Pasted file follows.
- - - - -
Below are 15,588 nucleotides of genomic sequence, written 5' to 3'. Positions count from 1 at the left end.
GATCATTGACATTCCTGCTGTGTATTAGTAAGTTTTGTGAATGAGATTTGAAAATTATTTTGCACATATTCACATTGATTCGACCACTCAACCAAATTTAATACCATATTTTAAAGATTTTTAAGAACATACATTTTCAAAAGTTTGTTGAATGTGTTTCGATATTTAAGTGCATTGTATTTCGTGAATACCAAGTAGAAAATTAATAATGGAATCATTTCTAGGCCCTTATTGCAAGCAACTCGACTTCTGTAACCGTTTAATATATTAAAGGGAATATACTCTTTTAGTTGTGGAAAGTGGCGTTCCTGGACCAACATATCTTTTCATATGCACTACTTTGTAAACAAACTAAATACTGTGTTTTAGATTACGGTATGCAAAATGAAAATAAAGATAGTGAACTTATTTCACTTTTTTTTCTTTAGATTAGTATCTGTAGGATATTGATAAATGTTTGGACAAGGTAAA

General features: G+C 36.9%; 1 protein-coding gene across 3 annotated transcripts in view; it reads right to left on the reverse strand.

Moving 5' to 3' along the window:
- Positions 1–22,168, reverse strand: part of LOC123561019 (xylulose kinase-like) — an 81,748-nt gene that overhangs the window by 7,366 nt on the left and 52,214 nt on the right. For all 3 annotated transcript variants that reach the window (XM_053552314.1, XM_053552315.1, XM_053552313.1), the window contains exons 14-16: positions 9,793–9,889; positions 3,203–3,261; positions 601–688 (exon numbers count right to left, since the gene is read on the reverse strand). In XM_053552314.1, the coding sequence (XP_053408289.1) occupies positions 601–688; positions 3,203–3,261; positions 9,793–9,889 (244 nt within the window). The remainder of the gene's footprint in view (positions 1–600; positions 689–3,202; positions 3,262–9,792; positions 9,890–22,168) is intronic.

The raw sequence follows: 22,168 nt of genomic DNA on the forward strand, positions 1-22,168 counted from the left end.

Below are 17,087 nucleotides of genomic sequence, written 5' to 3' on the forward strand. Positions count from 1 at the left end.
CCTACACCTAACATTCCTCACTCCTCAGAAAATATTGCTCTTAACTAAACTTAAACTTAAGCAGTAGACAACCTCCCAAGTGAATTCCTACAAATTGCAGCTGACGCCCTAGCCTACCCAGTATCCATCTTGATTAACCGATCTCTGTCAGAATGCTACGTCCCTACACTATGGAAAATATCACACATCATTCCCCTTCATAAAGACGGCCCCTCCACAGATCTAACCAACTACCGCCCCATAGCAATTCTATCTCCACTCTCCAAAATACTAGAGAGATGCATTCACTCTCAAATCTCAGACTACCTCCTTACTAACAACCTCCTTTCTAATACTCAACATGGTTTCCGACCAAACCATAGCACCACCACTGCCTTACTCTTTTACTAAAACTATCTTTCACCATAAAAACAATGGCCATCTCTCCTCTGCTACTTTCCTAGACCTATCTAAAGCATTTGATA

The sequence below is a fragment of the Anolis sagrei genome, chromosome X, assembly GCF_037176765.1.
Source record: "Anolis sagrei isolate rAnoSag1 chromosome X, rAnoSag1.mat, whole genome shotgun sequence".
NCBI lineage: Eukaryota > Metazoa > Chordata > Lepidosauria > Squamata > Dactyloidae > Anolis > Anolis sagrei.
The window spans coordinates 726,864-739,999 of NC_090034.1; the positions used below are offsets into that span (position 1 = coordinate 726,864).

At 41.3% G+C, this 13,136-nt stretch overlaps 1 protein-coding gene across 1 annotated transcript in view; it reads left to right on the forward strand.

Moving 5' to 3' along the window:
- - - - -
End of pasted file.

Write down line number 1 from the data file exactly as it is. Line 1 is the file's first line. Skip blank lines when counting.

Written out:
Below are 15,588 nucleotides of genomic sequence, written 5' to 3'. Positions count from 1 at the left end.